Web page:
The nearest thing to Paul McCartney’s autobiography: his guide to the Beatles’ songbook

The Lyrics: 1956 to the Present by Paul McCartney reviewed

November 11, 2021 | 7:04 am
mccartney
Paul McCartney in 1967, at the time of the BBC’s ban of the song ‘A Day in the Life’ (Alamy)

Written by:

David Honigmann

The Lyrics: 1956 to the Present

Paul McCartney, edited by Paul Muldoon
$100.00
Bookshop Amazon

Whatever your favorite theory of creativity, Paul McCartney has a cheery thumbs-up to offer. You think the secret is putting in the hours? “We played nearly 300 times in Hamburg between 1960 and 1962.” Or could it be a wide range of cultural inputs to assimilate and remix? The Arty Beatle hoovered up Shakespeare, Dryden, not just Desmond but Thomas Dekker, Berio and Cage and rock ’n’ roll and light jazz, and sublimated them all. In one of the great missed opportunities, when it came to arranging “Yesterday,” his first thought was Delia Derbyshire. Some people credit childhood trauma: McCartney recalls how his father Jim would weep alone in a neighboring room after Paul’s mother died. The sexual drive? Paul and John wrote “dit-dit-dit” into the chorus of ‘Girl’ purely so they could secretly sing “tit-tit-tit” instead. Drugs? There is a lot of LSD and marijuana here — although “Fixing a Hole” turns out to be about DIY. Or could it be as simple as synesthesia? “I used to see the days of the week in colors.”

The Lyrics, presented in two huge volumes in a slipcase, is at once engrossing and frustrating. It is the closest McCartney is likely to come to an autobiography: 154 song lyrics, ranging from a scrap from a fourteen-year-old hand in 1956 to songs from McCartney III at the end of last year. His comments on each song and the circumstances of its composition are drawn from edited interviews with Paul Muldoon that point towards his muses (his parents; Lennon; Linda).

Most are illustrated with photographs and some with the original handwritten lyrics, on scraps of exercise book or hotel stationery. There is little vanity about the selection: “Ob-La-Di, Ob-La-Da,” “Maxwell’s Silver Hammer” and “We All Stand Together” make it in, though not “Wonderful Christmastime.” The words reproduced are “the definitive lyrics,” so now we can be sure that “Live And Let Die” is set “in this ever-changing world in which we’re living” and not, as many have suspected, “in this every-changing world in which we live in.” At its best, reading it is like watching genius — which McCartney undoubtedly was and fitfully remains — in the process of creation, summoning something out of nothing.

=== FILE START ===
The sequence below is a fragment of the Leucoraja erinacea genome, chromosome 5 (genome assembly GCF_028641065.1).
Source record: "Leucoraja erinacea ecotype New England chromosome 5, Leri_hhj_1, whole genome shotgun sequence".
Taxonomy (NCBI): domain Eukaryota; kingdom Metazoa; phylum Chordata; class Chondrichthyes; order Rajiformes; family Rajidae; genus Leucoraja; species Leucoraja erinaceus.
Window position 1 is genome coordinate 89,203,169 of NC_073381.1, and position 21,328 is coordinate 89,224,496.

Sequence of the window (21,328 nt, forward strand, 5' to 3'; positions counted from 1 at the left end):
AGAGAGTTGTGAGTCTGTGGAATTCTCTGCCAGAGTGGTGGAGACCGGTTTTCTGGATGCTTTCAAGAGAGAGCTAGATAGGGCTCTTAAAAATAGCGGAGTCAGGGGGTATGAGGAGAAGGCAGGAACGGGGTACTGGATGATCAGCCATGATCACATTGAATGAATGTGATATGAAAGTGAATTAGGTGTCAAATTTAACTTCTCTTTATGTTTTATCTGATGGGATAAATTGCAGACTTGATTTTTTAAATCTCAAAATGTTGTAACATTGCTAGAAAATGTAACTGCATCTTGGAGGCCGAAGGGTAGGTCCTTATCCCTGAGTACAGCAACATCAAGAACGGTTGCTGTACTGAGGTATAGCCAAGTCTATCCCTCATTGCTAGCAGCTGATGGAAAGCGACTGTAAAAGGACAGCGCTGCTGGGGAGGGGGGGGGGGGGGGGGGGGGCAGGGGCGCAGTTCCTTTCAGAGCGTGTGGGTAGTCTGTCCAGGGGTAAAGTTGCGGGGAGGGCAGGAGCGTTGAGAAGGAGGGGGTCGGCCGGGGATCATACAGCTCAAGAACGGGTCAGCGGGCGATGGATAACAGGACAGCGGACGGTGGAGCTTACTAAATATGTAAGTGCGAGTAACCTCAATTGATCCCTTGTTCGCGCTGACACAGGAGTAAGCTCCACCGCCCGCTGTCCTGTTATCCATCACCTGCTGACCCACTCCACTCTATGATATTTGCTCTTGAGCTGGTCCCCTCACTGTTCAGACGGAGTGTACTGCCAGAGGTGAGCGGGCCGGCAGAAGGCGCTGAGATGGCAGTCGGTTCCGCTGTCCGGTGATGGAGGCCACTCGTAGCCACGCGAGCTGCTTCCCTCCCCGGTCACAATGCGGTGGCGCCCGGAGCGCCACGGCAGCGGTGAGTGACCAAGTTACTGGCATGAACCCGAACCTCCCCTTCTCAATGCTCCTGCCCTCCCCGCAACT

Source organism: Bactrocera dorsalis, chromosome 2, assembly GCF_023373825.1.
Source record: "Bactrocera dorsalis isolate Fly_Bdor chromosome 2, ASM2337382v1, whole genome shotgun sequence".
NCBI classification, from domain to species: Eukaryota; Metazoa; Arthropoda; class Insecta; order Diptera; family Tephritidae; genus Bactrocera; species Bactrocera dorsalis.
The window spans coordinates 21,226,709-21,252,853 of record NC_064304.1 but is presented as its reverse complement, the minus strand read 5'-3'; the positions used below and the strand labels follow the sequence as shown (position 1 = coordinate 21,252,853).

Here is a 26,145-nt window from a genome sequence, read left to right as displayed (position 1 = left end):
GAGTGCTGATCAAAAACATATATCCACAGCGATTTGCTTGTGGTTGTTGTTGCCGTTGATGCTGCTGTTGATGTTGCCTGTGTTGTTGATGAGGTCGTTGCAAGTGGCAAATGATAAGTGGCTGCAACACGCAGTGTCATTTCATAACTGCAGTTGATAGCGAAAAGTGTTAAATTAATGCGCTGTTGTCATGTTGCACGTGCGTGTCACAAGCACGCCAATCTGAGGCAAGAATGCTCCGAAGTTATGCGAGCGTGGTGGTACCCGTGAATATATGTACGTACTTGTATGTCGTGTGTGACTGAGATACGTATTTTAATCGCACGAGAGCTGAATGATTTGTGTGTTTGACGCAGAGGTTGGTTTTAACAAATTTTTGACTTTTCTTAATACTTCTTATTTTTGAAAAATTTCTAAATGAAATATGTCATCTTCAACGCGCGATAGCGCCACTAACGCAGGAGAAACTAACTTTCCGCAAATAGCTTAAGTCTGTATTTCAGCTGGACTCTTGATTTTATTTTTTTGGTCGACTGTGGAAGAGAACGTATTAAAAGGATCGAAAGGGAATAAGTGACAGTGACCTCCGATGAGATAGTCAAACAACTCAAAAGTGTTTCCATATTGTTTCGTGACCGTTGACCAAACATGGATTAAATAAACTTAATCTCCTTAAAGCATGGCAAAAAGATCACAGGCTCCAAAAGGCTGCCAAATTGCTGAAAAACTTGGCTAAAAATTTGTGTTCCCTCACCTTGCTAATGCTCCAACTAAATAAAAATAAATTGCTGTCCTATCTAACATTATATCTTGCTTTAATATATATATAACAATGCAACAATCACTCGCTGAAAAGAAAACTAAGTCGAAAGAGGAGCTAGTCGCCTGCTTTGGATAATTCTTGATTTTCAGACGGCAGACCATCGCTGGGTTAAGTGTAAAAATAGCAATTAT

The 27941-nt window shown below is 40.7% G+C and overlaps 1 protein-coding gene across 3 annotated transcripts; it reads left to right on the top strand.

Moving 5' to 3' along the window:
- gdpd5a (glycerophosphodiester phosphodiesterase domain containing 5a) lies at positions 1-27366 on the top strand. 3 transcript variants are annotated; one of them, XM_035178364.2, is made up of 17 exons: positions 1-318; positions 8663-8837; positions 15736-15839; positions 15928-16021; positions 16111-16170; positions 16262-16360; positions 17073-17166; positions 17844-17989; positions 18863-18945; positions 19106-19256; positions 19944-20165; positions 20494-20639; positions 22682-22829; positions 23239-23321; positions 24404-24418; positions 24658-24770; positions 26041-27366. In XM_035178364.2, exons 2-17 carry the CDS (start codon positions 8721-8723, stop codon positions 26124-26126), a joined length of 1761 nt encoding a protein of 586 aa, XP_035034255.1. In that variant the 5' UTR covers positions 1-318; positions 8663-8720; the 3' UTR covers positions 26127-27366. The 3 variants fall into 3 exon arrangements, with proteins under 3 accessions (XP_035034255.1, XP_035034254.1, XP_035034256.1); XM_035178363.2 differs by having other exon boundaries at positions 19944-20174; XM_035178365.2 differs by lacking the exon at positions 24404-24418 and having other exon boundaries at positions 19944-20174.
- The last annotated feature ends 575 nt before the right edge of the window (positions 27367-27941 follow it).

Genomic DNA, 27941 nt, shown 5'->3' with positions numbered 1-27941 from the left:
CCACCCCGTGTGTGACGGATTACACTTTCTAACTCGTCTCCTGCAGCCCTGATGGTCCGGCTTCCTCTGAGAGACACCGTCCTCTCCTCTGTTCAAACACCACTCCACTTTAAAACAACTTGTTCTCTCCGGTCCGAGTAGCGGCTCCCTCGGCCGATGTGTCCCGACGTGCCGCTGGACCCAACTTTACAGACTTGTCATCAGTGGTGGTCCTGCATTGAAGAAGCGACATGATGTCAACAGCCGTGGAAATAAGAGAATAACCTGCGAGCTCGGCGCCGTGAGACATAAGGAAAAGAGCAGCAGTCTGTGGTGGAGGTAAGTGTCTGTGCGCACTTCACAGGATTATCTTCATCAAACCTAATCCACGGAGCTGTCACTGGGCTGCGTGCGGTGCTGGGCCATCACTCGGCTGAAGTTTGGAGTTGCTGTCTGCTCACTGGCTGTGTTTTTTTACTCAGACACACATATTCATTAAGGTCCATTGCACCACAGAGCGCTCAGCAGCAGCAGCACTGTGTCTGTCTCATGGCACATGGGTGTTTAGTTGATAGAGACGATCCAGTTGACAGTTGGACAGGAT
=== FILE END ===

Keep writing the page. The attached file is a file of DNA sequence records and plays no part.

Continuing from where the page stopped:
At its worst, the book is infuriating. A lot of the stories are so well-trodden that even hearing them from the author’s mouth adds little value. If you haven’t already heard about him demoing “Hey Jude,” singing “the movement you need is on your shoulder” with an apologetic shrug and being fiercely told by John Lennon that he should keep it, you’re probably not reading this book. Worse, a lot of the anecdotes come round several times. Twice — apropos of “Sgt Pepper’s Lonely Hearts Club Band” and of “Honey Pie” — we see the Beatles sliding around in the back of a meat wagon as they are driven away from the concert at Candlestick Park and vowing never again to perform live. Several times during a quarrel Lennon peers over his glasses and says, disarmingly: “It’s me, John.” In “And I Love Her” and again in “I Want to Hold Your Hand,” McCartney moves into the attic at Jane Asher’s family house. In part this is because the songs are presented not in chronological but in alphabetical order, from the moptop “All My Loving” to the psychedelic music hall of “Your Mother Should Know,” four short but epic years later. This has the benefit of avoiding a collapse in quality in the second volume but it unmoors the narrative in time.

If the origin myths of the Beatles songs are overfamiliar, many of the later lyrics here and their stories deserve to be better known. The lovely “Jenny Wren,” recorded in 2004, is a slight return to “Blackbird” but this time with an aching duduk solo. Meditating on it in the book, McCartney is quietly proud of the way the references slide from Our Mutual Friend to the soprano Jenny Lind (the “Swedish Nightingale”), to actual Troglodytes aedon.

McCartney has been huffy about Ian MacDonald’s magisterial Revolution in the Head, which takes a minutely detailed musicological dive into the songbook. But if lyrics were all that counted in popular music, its greatest exponents would be Bob Dylan or Leonard Cohen or Joni Mitchell. The glory of the Beatles in particular was that they married words with melodies — and McCartney is a supreme melodist — and then set them down as great recordings. Some of the lyrics that have the most cleverness as poetry — “Eleanor Rigby,” or “For No One” — in their recorded forms border on the chilly. Conversely, on the page, “I Want to Hold Your Hand” is flat, its vocabulary pedestrian, its ABABBB rhymes trite. In Abbey Road studios, though, it is dense with incident — unexpected chords, McCartney’s voice leaping that exuberant octave on “hold your hand,” the beat clattering out in the closing seconds, the distilled promise of life into the world and all our joy.

This article was originally published in The Spectator’s UK magazine. Subscribe to the World edition here.

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